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What are the 401(k) Contribution Limits?

401(k) retirement savings plans serve as a critical pillar for retirement planning in the United States, providing a tax-advantaged way for employees to save for their future. Yet, as with any financial planning tool, it comes with a set of rules and limitations that are crucial for individuals to understand, most notably the contribution limits.

401(k) Contribution Limits: What Are They?

401(k) contribution limits represent the maximum amount an individual can contribute to their 401(k) account each year. These limits are typically adjusted annually for inflation and published by the Internal Revenue Service (IRS). These limits apply to pre-tax contributions, with separate regulations for employer contributions and catch-up contributions for employees aged 50 and above.

As of 2016, the contribution limit for an individual was $18,000 or 100% of their compensation, whichever is less. However, keep in mind that this only represents the employee's contribution and does not include any contributions made by their employer.

Employer Contributions and the Total Annual Limit

In addition to the employee's own contributions, a 401(k) plan may also include contributions from the employer. These contributions could take the form of a match to the employee's own contributions or a profit-sharing component. As of 2016, the total annual limit for combined employee and employer contributions was $53,000.

Catch-Up Contributions: A Boost for Older Employees

For employees aged 50 and above, the IRS allows additional contributions known as "catch-up contributions." These contributions allow older employees to save more in their 401(k) accounts as they approach retirement. In 2016, catch-up contributions were capped at $6,000, potentially raising the total individual contribution limit to $24,000 and the total combined limit with employer contributions to $59,000.

It's important to note that not all 401(k) plans permit catch-up contributions, and the maximum allowable contribution can differ among plans, influenced by factors such as the participation level of non-highly compensated employees (NHCEs).

Deadlines for 401(k) Contributions

The deadline for making 401(k) contributions falls at the end of the calendar year. Therefore, for the tax year 2022, the contribution deadline would be December 31, 2022. This contrasts with Individual Retirement Accounts (IRAs), which allow contributions until the tax filing deadline in mid-April of the following year.

Understanding Roth 401(k) Contributions

A Roth 401(k) is a variant of the traditional 401(k) plan. It differs in that contributions are made with after-tax dollars, meaning taxes are paid at the time of contribution rather than upon withdrawal in retirement. This tax structure can offer significant advantages for those who anticipate being in a higher tax bracket during their retirement years.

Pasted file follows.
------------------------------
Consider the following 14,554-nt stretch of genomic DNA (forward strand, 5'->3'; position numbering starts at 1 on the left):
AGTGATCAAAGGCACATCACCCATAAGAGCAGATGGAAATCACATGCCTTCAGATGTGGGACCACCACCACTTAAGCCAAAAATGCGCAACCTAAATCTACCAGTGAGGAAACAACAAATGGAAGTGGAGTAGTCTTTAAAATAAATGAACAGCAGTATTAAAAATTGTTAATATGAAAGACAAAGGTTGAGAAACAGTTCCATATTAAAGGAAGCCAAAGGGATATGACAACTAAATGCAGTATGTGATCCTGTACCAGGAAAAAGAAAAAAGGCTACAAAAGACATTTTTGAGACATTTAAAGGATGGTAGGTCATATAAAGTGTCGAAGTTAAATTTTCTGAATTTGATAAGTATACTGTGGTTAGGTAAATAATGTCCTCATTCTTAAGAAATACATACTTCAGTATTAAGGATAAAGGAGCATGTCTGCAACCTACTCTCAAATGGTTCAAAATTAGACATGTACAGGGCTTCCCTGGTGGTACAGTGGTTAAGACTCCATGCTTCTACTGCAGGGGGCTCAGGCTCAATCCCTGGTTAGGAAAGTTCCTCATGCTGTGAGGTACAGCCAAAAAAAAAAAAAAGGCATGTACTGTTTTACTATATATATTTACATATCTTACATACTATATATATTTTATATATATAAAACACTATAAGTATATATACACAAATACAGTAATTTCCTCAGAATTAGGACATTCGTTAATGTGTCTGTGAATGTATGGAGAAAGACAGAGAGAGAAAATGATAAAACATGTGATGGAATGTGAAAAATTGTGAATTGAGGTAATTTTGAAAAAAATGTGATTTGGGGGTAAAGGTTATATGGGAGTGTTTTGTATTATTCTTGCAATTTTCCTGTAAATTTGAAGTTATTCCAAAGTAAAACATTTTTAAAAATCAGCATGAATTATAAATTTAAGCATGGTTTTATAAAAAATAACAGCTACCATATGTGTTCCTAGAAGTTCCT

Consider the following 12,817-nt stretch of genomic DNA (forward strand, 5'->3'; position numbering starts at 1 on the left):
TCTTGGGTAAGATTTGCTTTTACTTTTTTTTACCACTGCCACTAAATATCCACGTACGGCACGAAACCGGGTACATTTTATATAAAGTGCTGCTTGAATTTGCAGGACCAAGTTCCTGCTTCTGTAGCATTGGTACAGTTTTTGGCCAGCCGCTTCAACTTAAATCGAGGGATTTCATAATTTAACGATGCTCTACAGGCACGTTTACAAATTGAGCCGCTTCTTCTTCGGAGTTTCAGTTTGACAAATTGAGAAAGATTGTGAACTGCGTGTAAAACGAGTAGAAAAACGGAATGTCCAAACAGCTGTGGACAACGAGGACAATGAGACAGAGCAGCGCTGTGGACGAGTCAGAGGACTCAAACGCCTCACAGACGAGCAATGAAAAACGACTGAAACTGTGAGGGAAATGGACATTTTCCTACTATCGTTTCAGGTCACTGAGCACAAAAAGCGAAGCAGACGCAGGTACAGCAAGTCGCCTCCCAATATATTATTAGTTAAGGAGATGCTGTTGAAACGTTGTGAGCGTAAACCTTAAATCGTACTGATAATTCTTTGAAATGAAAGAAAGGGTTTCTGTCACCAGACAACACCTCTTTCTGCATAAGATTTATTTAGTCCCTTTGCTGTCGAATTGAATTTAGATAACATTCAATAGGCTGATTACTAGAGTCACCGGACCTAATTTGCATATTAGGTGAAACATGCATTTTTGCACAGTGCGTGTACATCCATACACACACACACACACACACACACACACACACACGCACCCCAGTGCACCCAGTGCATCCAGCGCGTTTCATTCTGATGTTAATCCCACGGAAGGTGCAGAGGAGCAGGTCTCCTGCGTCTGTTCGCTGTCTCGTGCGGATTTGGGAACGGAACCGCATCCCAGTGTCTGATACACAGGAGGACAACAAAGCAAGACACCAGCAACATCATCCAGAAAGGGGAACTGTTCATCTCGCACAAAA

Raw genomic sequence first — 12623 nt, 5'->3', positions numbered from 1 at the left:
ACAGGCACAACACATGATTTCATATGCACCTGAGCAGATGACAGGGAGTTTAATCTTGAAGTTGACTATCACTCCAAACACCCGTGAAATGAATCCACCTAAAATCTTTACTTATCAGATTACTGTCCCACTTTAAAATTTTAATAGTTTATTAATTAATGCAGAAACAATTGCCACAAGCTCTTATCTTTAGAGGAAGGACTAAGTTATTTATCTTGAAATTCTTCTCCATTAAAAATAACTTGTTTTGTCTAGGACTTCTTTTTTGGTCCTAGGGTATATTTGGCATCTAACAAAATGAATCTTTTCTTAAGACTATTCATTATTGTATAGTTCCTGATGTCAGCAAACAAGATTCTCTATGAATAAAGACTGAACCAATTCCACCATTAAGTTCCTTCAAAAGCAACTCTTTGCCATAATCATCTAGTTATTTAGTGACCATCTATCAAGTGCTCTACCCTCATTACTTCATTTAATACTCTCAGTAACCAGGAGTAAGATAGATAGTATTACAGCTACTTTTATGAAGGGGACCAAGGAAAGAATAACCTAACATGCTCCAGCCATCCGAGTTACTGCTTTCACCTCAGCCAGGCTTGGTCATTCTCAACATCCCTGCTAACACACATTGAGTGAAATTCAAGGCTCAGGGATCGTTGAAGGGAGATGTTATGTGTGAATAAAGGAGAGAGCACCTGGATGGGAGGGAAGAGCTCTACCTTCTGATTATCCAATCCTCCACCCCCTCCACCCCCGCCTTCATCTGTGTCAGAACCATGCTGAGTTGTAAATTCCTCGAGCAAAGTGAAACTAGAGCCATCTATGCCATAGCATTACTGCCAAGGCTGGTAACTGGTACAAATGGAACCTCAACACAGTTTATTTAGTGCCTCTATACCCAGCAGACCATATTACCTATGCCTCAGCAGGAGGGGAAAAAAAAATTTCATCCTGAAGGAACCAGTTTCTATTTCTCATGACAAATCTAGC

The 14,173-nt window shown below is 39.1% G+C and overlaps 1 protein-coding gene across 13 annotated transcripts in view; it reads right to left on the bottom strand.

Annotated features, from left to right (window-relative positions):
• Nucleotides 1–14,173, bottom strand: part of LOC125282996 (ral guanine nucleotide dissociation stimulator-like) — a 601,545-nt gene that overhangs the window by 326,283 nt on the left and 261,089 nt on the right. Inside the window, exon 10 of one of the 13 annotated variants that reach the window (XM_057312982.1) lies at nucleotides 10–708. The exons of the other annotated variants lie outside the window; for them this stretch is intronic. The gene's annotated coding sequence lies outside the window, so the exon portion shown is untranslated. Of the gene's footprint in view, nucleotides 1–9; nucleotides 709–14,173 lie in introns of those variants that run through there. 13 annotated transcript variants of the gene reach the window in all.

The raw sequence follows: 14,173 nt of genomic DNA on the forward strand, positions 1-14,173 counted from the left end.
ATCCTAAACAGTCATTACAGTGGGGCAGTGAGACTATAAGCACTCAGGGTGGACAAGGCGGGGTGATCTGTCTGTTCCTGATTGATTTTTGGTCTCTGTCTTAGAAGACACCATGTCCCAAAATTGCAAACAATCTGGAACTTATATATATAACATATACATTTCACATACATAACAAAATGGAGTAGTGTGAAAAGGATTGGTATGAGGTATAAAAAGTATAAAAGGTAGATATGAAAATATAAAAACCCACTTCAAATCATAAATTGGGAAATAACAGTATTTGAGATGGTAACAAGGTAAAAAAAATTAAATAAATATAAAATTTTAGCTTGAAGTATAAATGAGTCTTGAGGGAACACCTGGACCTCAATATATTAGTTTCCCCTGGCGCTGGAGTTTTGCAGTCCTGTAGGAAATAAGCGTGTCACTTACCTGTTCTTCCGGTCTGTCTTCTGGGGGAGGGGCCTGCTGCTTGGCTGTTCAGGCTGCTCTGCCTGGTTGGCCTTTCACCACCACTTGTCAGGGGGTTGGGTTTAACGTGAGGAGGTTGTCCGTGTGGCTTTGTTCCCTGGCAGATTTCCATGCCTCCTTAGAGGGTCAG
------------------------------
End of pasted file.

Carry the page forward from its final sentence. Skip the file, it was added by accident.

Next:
In terms of contribution limits, Roth 401(k)s follow the same rules as traditional 401(k) plans. For example, in 2023, the contribution limit is expected to be $22,500, with an additional $7,500 allowed for catch-up contributions. Employers can also contribute to an employee's Roth 401(k), though not all employers offer this type of retirement plan.

Understanding the contribution limits of 401(k) plans is crucial to effectively leveraging these retirement savings vehicles. Whether it's a traditional 401(k) or a Roth 401(k), these plans offer significant benefits that can help secure a comfortable retirement. However, it's essential to stay informed about the annual adjustments in contribution limits and the rules governing employer and catch-up contributions. By doing so, employees can optimize their contributions and maximize their retirement savings.

Summary

The contribution limits of 401(k)s are generally increased year-to-year and published by the IRS.

As of 2016, an individual can contribute up to $18,000, or 100% of compensation, into their 401(k) account on a pre-tax basis. This is the employee’s contribution only, and does not include employer contributions.

There is a $35,000 window that can hold employer contributions, which may contain matching contributions as well as a profit-sharing component for a total of $53,000 in employee/employer contributions per year.

If an employee is over 50 years old, he or she may be able to contribute $6,000 more a year in Catch-Up contributions, for a total of $24,000 in employee contributions, or up to $59,000 per year from the employee and employer combined, but not all 401(k) plans are required to allow catch-up contributions.

Also, the maximum allowable contributions will be different for each plan, depending on the degree of participation by non-highly compensated employees (NHCEs), and other factors. Excess contributions, which are amounts that make the plan too top-heavy per testing requirements, will be returned to the employee.

The 401(k) plan contribution limits are generally increased year-to-year for cost-of-living adjustments.
 

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